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‘Dang It!’ - Five Games the 2011 Carolina Panthers Should Have Won: Fan’s Analysis
The Carolina Panthers finished the 2011 NFL season with a 6-10 record. Well, at least in this universe they did. In an alternate universe the Panthers finished 11-5 as they eliminated two killer plays from five close games they lost but could have just as easily won. This is the upside of this parallel universe for Panthers fans like me. The downside? The alternate universe where the Panthers finished 11-5 is controlled by hostile, giant man-eating scorpions and Slurpees were never invented, so there are some disadvantages to the Panthers picking up five more victories.
Here is my analysis as a Panthers fan of five games the 2011 Panthers could have - nay, should have won - by eliminating just two killer plays in each contest:
Week 1: Carolina 28, Arizona 21
Killer Play #1 - Carolina led 21-14 entering the fourth quarter. With 11:02 remaining Arizona faced a 3rd-and-7 from their own 30 when Kevin Kolb hit Early Doucet for a 7-yard quick slant down the middle. Carolina big-blitzed on the play with both linebackers, leaving a huge void in he middle of the field. Doucet took the short pass and sprinted 70-yards for the game-tying touchdown.
Killer Play #2 - With the score tied 21-21 with 7:36 remaining in the game, Carolina punted to Arizona rookie Patrick Peterson. Peterson fielded the ball at the 11 as two of Carolina's "gunners" overran the play. Peterson cut right, bounced off two arm tackles, found a seam down the right sideline, and took the ball 89-yards to the end zone. The 28-21 score would prove to be the final margin after the Panthers offense was stopped on the Arizona 2 yard line with 1:14 left in the game.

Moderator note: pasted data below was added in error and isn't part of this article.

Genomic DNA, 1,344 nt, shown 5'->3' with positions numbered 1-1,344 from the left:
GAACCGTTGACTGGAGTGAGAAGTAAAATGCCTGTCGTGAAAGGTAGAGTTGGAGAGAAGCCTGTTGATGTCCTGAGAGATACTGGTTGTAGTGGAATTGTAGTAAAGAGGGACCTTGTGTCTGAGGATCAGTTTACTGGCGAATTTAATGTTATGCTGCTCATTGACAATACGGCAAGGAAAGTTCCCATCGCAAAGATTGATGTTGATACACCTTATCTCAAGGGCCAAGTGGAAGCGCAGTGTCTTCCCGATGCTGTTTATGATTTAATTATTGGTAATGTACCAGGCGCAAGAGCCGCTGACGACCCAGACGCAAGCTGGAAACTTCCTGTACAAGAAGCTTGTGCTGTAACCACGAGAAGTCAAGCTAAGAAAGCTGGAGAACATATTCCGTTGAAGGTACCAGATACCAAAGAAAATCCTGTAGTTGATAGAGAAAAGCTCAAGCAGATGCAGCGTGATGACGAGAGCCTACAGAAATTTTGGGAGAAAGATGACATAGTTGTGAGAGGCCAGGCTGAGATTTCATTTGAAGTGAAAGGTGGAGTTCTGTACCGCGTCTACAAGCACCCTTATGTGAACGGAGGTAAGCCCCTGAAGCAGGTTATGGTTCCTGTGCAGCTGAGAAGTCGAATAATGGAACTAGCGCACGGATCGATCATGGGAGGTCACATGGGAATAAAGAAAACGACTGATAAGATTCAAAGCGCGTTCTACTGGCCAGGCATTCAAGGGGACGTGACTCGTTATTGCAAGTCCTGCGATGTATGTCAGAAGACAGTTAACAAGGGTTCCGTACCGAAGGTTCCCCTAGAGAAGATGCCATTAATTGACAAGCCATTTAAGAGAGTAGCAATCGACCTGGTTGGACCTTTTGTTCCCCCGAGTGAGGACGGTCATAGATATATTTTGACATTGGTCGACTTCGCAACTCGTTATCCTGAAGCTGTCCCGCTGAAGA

Week 4: Carolina 29, Chicago 34
Killer Play #1 - Early in the second quarter the Panthers trailed 10-17 and were forced to punt from their own 25 yard line. While I have never seen an official NFL special teams game plan, my assumption is that it looks something like this when teams play the Chicago Bears: "DO NOT PUNT TO DEVIN HESTER!!!!!!" followed by several skull-and-crossbones drawings. Rather than punting out of bounds, the Panthers allowed a killer punt return touchdown to the most dangerous return man in NFL history.
Killer Play #2 - The Panthers had closed the Bears' lead and trailed 23-24 at the beginning of the fourth quarter. Following a Charles Godfrey interception the Panthers took possession at the Chicago 29, and a go-ahead field goal or touchdown should have resulted. But on 2nd-and-10 the offense lined up in an unorthodox wildcat formation with tackle Travelle Wharton at the end of an unbalanced line. Wharton did not report as an eligible receiver and was given a five-yard penalty, moving the Panthers back to the Chicago 34. The drive ended with Olindo Mare missing a 52-yard field goal and the Panthers could never make up the difference.
Week 5: Carolina 27, New Orleans 30